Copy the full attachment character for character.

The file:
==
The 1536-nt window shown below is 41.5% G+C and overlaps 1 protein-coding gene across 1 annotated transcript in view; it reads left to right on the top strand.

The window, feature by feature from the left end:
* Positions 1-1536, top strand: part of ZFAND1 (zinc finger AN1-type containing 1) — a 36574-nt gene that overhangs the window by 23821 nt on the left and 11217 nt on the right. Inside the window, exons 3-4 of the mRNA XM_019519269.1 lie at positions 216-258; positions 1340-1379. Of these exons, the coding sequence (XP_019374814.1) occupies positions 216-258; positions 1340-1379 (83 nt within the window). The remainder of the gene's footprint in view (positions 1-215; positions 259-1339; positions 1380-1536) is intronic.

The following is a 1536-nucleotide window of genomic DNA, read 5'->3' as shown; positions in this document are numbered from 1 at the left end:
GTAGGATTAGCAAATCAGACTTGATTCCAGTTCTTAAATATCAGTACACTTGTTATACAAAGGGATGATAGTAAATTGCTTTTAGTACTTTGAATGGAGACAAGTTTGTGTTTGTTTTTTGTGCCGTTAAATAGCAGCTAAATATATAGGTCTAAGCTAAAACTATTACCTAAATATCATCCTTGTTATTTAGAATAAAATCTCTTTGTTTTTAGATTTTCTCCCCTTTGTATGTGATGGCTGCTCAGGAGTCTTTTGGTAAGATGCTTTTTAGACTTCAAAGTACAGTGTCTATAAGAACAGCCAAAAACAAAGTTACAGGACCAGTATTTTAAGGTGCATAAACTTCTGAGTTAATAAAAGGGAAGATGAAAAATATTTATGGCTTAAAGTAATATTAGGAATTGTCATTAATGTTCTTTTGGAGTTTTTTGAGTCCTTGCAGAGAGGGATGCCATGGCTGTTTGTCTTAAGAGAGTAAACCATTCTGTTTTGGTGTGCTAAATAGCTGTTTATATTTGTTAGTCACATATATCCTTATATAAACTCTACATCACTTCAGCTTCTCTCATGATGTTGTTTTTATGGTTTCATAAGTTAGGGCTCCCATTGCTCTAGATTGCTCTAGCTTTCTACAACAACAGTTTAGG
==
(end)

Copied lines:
The 1536-nt window shown below is 41.5% G+C and overlaps 1 protein-coding gene across 1 annotated transcript in view; it reads left to right on the top strand.

The window, feature by feature from the left end:
* Positions 1-1536, top strand: part of ZFAND1 (zinc finger AN1-type containing 1) — a 36574-nt gene that overhangs the window by 23821 nt on the left and 11217 nt on the right. Inside the window, exons 3-4 of the mRNA XM_019519269.1 lie at positions 216-258; positions 1340-1379. Of these exons, the coding sequence (XP_019374814.1) occupies positions 216-258; positions 1340-1379 (83 nt within the window). The remainder of the gene's footprint in view (positions 1-215; positions 259-1339; positions 1380-1536) is intronic.

The following is a 1536-nucleotide window of genomic DNA, read 5'->3' as shown; positions in this document are numbered from 1 at the left end:
GTAGGATTAGCAAATCAGACTTGATTCCAGTTCTTAAATATCAGTACACTTGTTATACAAAGGGATGATAGTAAATTGCTTTTAGTACTTTGAATGGAGACAAGTTTGTGTTTGTTTTTTGTGCCGTTAAATAGCAGCTAAATATATAGGTCTAAGCTAAAACTATTACCTAAATATCATCCTTGTTATTTAGAATAAAATCTCTTTGTTTTTAGATTTTCTCCCCTTTGTATGTGATGGCTGCTCAGGAGTCTTTTGGTAAGATGCTTTTTAGACTTCAAAGTACAGTGTCTATAAGAACAGCCAAAAACAAAGTTACAGGACCAGTATTTTAAGGTGCATAAACTTCTGAGTTAATAAAAGGGAAGATGAAAAATATTTATGGCTTAAAGTAATATTAGGAATTGTCATTAATGTTCTTTTGGAGTTTTTTGAGTCCTTGCAGAGAGGGATGCCATGGCTGTTTGTCTTAAGAGAGTAAACCATTCTGTTTTGGTGTGCTAAATAGCTGTTTATATTTGTTAGTCACATATATCCTTATATAAACTCTACATCACTTCAGCTTCTCTCATGATGTTGTTTTTATGGTTTCATAAGTTAGGGCTCCCATTGCTCTAGATTGCTCTAGCTTTCTACAACAACAGTTTAGG